Rights of Native Americans

Rather than struggle for new liberties, Native Americans fought to preserve rights that they already possessed.

The history of Native American rights is not a progressive march; it’s a story of rights being alternately acknowledged and disregarded. In this struggle, tribes negotiated hundreds of treaties with the Federal Government. Nonetheless, Native Americans lost many rights due to conflicts with Americans and the interests of the Federal Government.

  • Recognition of tribal sovereignty
  • Protection of land rights
  • Survival of indigenous culture

Chapter one

“Talking Leaves”
“Talking Leaves” 1778–1829
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The new United States continued the Colonial-era practice of signing treaties with tribes to maintain peace between nations. But thirst for Native American land proved stronger than Government promises. Native Americans called treaties “talking leaves” that blew away as easily as leaves in the wind. The United States formally ended the policy of treaty-making with tribes in 1871.

Mounting Treaty Violations 1812–1860

In the early 1800s, rising immigration to the United States expanded the country’s population and settlers’ demand for more land. Pushing to the south and west at a rate that the Government could not, and sometimes would not control, settlers encroached on Indian territory.

The War of 1812 1812–1815

Following the War of 1812, Native Americans posed less of a military threat to the United States because they could no longer choose to ally with the British. Consequently, treaty negotiations between the United States and Native Americans became increasingly one-sided in favor of American interests.

Chapter two

Removal and Relocation
Removal and Relocation 1830–1849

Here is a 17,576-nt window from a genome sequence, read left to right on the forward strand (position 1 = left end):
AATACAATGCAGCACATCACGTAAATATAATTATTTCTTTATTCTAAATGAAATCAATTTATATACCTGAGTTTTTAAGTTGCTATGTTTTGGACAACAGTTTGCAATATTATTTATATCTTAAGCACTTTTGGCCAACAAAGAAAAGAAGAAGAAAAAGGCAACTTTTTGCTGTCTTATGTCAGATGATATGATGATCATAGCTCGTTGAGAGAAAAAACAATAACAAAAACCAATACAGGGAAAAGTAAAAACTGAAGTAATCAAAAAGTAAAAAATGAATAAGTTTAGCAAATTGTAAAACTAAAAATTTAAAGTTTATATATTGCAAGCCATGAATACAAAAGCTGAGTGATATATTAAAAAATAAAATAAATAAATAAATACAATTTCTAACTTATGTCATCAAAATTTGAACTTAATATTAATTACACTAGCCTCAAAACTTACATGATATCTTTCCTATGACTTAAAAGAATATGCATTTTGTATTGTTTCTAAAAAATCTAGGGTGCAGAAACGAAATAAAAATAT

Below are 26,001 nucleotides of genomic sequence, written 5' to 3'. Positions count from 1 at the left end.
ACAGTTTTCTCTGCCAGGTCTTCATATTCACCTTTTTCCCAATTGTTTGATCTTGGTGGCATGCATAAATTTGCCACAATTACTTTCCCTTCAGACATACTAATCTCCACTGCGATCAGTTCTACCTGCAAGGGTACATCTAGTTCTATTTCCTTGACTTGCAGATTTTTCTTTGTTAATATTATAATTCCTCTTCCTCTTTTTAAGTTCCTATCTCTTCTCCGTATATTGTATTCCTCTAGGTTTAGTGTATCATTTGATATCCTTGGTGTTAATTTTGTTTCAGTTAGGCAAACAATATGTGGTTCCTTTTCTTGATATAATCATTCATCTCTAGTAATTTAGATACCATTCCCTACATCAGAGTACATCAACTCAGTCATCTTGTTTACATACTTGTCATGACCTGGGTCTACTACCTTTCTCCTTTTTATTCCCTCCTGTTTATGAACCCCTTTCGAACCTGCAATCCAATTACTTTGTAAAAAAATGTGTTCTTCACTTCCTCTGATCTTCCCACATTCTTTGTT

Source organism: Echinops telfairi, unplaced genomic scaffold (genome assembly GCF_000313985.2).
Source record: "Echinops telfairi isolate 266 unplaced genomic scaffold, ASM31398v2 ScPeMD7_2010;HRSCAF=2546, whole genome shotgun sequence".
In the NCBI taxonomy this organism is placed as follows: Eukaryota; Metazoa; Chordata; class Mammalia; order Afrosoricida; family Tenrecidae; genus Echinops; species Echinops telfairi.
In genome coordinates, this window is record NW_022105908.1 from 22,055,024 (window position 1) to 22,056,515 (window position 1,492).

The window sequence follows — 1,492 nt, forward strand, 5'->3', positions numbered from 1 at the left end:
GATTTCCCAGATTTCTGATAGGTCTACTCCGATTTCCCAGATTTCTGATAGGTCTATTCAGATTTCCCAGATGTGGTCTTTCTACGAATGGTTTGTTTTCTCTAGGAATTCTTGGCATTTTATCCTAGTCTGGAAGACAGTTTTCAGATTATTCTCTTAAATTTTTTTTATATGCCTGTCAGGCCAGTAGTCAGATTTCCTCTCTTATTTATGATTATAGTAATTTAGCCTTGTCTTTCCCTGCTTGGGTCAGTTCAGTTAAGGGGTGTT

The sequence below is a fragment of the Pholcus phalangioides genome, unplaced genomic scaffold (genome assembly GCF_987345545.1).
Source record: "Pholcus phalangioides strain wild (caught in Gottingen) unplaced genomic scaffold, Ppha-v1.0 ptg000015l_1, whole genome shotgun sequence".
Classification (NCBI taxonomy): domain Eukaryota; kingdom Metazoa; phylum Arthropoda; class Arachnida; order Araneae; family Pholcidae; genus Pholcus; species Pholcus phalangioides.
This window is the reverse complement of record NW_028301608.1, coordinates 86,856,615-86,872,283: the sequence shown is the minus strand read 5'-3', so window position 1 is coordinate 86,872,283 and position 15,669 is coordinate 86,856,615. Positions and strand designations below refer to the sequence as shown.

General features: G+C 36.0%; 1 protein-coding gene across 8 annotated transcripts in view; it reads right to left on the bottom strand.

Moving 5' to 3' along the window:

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Prior to 1830, most Eastern Native American tribes remained east of the Mississippi River. Some tribes attempted to assimilate, in the hope that they could remain on their ancestral homeland. However, the demands of the expanding United States would lead to a shift in Federal Indian policy that favored removal of tribes West of the Mississippi.

Chapter three

From the Reservation to Assimilation
From the Reservation to Assimilation 1850–1889
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The Government moved Native Americans from their homelands—largely against their will—onto reservations west of the Mississippi to make way for expanding settlement. Native Americans were generally unsuccessful in their fight to protect their rights reserved through treaties, their land from further encroachment, and their culture from Euro-American influence.

Chapter four

“Kill the Indian, Save the Man”
“Kill the Indian, Save the Man” 1890–1917
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The Dawes Act sought to assimilate Native Americans through establishment of individual land ownership. The act banned traditional cultural and religious practices and established compulsory English and Christian children’s education. The effects of the Dawes Act were negative and enduring—it damaged tribal affiliations, familial and societal roles, and the economic standing of Native Americans.